Northern Ireland today led the way for the rest of the UK by becoming the first region to sanction the unconditional return of its retail sector.
After nearly three months of lockdown, it was a damp, quiet and rather cautious start to the supposed blanket reopening of all non-essential shops.
Shopping centres had been given the green light on Thursday to follow big outlets such as Ikea and B & Q, drive-in McDonald’s and Starbucks outlets and garden centres, that had already opened for business.
The announcement, however, proved to be too soon for some retailers and staff who couldn’t arrange childcare at such short notice; Castlecourt, unlike Victoria Square, remained closed, save for its outlets which have street entrances.
It’s expected that most stores will be fully functioning by early next week, as will their counterparts across the Irish Sea.
Michelle Greeves, Victoria Square centre manager, told the Belfast Telegraph that "it has been a long 12 weeks, but today is a great day for Northern Ireland retail".
“Fifteen stores are ready to go today, which we’re really pleased with, and on Monday we’ll see up to 20 more opening," she said.
“What’s even better is that, pretty soon, stores will be launching their summer sales, so we’re looking forward to a bumper period.”
Most early customers in Belfast city centre were already aware that, with strict social distancing still in force, their favourite shops would bear little resemblance to the ones they frequented before the lockdown began in March.
The ‘new normal’ on the high street involves perspex screens, blue-arrow signage, hand sanitiser stations, heavily protected staff, less browsing and, especially for larger stores, the inevitable queues, such as that at J D Sports on Donegall Place in early morning.
And the shopping experience will not include a visit to Belfast’s myriad of coffee shops which, like restaurants and pubs, have still not been given a date to resume trading. But at least some toilet facilities, including those at Victoria Square, were available.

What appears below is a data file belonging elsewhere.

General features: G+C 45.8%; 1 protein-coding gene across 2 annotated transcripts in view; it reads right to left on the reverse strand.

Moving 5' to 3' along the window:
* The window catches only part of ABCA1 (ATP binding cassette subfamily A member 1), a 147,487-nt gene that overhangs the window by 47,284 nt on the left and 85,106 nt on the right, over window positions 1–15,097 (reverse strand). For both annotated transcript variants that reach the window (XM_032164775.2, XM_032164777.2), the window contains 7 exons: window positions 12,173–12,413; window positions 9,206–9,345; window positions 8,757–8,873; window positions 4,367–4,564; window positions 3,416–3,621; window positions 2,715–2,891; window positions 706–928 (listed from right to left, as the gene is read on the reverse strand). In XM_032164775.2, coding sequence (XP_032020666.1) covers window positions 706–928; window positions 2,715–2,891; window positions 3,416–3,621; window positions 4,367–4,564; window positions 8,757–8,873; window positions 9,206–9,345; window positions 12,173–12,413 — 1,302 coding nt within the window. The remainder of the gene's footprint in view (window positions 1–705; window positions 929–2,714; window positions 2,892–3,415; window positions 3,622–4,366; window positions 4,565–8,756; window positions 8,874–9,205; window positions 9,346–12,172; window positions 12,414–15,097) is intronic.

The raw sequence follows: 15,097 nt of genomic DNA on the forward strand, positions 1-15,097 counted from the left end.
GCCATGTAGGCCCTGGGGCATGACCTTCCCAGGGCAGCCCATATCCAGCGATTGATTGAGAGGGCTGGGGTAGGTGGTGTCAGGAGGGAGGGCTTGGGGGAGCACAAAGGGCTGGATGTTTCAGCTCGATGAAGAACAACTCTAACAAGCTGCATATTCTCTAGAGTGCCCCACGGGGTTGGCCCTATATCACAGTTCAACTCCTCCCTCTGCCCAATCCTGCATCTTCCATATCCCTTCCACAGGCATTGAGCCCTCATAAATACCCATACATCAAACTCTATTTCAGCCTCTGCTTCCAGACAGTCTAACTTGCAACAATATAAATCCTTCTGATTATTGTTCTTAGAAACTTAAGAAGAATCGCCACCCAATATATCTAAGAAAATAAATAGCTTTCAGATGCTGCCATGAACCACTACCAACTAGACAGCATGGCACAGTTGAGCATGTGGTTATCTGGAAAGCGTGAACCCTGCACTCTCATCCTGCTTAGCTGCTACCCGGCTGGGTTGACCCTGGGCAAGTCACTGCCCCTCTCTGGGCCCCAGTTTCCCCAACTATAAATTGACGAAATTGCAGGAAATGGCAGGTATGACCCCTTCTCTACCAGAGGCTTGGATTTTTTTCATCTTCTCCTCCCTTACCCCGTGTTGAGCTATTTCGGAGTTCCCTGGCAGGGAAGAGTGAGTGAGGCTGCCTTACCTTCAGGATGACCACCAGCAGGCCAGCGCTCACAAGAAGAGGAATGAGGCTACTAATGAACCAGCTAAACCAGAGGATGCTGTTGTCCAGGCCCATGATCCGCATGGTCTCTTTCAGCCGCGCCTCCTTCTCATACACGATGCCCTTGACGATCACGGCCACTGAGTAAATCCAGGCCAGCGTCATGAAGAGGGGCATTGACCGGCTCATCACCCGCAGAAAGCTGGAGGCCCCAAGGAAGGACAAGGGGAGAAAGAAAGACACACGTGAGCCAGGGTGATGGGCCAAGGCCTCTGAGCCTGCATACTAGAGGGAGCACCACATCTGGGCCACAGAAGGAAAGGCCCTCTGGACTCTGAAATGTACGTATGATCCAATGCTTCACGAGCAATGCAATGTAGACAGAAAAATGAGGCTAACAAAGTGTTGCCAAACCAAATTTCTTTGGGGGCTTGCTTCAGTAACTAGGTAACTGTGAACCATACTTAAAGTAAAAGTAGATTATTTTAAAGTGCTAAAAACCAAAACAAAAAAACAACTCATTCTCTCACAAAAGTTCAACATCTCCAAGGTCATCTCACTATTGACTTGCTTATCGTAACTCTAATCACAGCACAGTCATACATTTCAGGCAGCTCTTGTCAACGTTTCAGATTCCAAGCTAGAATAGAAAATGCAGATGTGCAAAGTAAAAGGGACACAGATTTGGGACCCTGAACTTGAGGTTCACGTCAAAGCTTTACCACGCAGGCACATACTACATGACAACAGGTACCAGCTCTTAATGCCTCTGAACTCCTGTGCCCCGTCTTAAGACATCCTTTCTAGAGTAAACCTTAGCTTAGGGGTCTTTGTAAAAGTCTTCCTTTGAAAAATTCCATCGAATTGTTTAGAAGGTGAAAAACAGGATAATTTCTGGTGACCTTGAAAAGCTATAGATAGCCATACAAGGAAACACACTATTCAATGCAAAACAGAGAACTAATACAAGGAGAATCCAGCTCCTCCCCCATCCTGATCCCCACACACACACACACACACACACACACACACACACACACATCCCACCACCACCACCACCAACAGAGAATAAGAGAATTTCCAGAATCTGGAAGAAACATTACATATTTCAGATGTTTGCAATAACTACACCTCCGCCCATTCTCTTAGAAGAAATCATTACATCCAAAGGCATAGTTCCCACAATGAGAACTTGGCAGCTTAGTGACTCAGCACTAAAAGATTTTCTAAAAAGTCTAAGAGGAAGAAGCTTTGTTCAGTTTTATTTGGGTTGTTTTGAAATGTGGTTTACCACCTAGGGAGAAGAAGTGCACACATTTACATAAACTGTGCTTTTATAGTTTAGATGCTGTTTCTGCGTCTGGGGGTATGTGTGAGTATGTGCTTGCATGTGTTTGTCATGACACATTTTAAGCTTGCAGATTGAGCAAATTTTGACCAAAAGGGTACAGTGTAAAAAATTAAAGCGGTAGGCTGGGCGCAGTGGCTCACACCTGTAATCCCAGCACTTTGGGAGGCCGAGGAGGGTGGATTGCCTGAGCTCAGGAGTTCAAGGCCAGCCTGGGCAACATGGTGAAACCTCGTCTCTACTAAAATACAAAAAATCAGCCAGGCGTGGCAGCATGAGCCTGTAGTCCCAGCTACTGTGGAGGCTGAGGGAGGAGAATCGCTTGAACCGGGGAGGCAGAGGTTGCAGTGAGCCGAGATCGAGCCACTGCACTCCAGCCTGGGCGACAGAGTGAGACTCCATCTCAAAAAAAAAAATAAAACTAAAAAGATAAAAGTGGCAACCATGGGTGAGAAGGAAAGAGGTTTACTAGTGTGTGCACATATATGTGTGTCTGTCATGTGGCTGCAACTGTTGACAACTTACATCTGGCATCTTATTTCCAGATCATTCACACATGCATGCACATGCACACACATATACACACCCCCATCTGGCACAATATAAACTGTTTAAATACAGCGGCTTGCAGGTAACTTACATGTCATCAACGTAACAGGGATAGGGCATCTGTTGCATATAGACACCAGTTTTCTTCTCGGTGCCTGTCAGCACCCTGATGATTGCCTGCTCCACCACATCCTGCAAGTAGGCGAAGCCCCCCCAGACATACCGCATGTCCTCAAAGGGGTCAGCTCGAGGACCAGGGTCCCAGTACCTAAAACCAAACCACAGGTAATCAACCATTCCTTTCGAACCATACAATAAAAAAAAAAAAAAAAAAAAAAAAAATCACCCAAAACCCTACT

Well known local artist Terry Bradley, who has a studio/store in Victoria Square, said customers had been knocking on his door since 9am.
“We’ve been setting up the studio since early this morning, and it was fantastic to see people outside, waiting for us to open again,” he said.
“The shops’ reopening will give people a real release, because the lockdown has been very difficult. And I wouldn’t be surprised to see people in the streets jumping for joy. This is about getting your life back and we’re really looking forward to being part of it.”
Retailers were informed by the Stormont Executive earlier this week that, with Covid-19 transmission levels estimated as manageable and death rates from coronavirus in the low single figures, they could finally roll their shutters back up.
It’s a nervous time for both traders and shoppers, with the former already reeling from months of lost business and unsold stock and many of the latter wondering if all the hassle is really worth it with the convenience of on-line purchasing just a few key strokes away.
But with retail accounting for over 15% of employment here, Executive ministers felt it was safe to accelerate the easing of lockdown measures and thus restart a local economy seriously damaged by the outbreak of the deadly disease.
Emily Cross, a Belfast nurse, had treated herself to some new fitness gear at JD Sports.
“I actually came in to visit the Apple store because my phone’s broken, but it doesn’t open until Monday, so I bought myself some running stuff instead,” she said.
“It felt good to be buying something other than essentials, and it’s great that our shops are reopening.
“Things are going so much better now and it’s great so see more people out and about.”
Satellite installer David Glover, from Newtownards, was shopping with his 12-year-old son Kailan and had been looking forward to this day for weeks.
“Kailan wants to go to Fresh Garbage to get some new clothes and he can’t wait,” said his father.
“We’re on our way now. He has £30 to spend. I’m looking for a pair of jeans but I’ve got a credit card, so who knows what I’ll end up with.
“It’s good to be out and about again, even though it’s bucketing down.”
Mr Glover added that he was impressed with the social distancing measures that had been put in place by shops in the mall and by Victoria Square itself.”
Belfast couple Mark and Anna Fulfordy were in town for the first time since lockdown.
“We came in for 9am, specifically for one shop, but it doesn’t open until later,” said Mr Fulfordy, a security guard.
Anna added: “It’s a bit strange not being able to go for a cup of coffee while we’re waiting for more of the shops to reopen.”
Belfast cleaner Margaret Turnbull said she was looking forward to treating herself to some new clothes.
“I’ve got a fair budget, and it will be nice to get something for myself for a change,” she said.
“I know I probably won’t be able to use the changing rooms, so I am prepared to bring some items of clothing home to try on. But it will be good to see and feel the material, rather than just looking at things online.”